W3C home > Mailing lists > Public > www-rdf-logic@w3.org > April 2002

RE: A Single Foundational Logic for the Semantic Web

From: Miles Sabin <msabin@interx.com>
Date: Thu, 18 Apr 2002 19:56:13 +0100
To: <www-rdf-logic@w3.org>
Message-ID: <001501c1e70a$b65a6070$a3eab8c3@milessabin.com>
Sandro Hawke wrote,
> In other words, if you can get a machine to do something with 
> logic X, then you can, in essense, get every machine which 
> understands Horn clauses (or Java, or whatever) to do the same 
> thing with logic X.  If you can't get a machine to handle logic 
> X, you're really out of luck in any case.

This is true, but unfortunately not very useful.

I can't remember the details, but in his paper, "A Curious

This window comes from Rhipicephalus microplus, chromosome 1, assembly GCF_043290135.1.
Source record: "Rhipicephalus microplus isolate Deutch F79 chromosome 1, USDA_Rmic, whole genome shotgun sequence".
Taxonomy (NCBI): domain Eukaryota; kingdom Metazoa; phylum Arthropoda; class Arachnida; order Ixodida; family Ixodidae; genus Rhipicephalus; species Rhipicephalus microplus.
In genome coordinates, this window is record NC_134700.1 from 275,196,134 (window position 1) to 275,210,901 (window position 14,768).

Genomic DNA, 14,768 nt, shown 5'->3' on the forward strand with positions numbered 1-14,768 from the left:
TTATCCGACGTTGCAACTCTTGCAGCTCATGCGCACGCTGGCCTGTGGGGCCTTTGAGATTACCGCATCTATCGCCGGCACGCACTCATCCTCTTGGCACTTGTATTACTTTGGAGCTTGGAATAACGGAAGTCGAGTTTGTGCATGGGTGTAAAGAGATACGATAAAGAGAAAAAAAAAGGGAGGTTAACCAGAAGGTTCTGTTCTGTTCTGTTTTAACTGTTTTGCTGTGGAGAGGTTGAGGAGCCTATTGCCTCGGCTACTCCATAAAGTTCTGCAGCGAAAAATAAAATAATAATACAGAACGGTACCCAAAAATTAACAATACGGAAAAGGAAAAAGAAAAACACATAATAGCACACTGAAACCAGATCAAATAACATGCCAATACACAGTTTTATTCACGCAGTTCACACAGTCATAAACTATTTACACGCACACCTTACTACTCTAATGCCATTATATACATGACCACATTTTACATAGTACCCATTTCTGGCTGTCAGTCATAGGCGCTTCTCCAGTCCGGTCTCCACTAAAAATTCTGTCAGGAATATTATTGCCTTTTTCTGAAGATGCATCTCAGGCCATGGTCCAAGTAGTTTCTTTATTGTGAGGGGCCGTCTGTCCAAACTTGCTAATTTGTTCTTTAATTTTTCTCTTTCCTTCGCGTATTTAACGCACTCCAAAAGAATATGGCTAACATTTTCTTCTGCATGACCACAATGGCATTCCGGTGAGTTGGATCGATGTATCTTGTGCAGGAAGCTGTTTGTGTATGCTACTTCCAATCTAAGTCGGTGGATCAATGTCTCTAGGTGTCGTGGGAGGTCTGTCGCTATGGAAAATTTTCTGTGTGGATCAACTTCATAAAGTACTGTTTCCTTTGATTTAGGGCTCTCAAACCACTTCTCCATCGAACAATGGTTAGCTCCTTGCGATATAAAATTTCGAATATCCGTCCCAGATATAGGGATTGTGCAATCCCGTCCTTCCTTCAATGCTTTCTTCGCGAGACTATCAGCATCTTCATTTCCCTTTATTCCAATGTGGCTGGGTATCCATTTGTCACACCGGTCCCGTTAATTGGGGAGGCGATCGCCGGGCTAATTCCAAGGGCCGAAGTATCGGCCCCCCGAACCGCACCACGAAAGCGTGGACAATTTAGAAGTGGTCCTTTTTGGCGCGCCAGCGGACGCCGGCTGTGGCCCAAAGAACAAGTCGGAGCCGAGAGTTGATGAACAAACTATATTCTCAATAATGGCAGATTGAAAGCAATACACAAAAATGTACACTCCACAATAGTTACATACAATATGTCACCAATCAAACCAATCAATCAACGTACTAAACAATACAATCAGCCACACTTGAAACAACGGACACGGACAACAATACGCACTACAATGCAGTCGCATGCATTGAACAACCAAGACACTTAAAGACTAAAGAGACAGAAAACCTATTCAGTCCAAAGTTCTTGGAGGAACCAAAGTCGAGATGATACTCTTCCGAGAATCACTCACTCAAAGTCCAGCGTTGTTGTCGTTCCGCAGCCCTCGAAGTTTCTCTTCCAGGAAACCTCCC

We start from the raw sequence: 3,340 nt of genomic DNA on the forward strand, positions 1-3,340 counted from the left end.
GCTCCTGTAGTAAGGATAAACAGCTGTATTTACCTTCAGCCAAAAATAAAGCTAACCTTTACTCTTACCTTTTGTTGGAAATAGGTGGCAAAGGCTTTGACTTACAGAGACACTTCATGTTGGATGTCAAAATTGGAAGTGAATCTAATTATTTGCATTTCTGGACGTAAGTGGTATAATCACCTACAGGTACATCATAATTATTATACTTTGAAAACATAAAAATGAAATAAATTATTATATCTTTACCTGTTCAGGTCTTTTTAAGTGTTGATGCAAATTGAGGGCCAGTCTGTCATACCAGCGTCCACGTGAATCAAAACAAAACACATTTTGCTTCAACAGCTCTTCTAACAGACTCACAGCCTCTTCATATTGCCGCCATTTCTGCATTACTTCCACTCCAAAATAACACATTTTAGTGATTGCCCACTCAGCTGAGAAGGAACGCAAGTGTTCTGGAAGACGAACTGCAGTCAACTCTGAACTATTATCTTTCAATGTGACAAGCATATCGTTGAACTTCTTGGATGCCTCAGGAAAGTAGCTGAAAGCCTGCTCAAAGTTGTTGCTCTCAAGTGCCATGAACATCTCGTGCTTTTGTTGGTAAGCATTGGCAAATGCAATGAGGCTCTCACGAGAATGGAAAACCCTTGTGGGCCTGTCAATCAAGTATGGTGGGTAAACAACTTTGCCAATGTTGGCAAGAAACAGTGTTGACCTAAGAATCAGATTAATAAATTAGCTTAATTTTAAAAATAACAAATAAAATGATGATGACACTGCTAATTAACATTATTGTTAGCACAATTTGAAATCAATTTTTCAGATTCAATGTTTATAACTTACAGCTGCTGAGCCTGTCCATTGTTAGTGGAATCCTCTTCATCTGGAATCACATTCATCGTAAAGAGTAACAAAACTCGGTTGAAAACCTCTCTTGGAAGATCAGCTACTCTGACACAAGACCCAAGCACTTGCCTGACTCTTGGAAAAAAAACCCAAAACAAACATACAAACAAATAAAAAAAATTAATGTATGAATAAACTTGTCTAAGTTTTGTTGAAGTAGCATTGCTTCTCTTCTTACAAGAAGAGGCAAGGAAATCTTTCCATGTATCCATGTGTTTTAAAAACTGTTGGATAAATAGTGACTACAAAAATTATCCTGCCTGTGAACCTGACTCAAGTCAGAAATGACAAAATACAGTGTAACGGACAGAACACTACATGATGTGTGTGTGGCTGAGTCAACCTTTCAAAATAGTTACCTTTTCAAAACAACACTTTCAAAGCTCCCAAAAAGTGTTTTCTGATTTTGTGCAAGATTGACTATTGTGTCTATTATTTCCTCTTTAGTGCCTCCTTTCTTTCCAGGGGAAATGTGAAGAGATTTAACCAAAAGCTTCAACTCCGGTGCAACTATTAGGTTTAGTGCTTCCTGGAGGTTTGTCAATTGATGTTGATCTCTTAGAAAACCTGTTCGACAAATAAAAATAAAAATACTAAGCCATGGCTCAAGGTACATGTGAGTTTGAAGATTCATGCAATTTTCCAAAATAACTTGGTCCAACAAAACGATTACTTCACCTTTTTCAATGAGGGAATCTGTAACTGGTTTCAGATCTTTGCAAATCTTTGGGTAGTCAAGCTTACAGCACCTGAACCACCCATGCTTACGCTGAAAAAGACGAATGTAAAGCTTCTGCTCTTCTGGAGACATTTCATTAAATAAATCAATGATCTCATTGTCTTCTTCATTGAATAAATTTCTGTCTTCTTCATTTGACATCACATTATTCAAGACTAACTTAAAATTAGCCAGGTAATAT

Inference", the late George Boolos gives an example of a proof
which is trivial in second order system, and which can be proved in 
first order systems, but only in a completely infeasible number of 

More generally, it's not just _what_ can be proved which is 
affected by the expressivness of your underlying logic, but also 
what can be proved _practically_.


Received on Thursday, 18 April 2002 14:56:50 UTC

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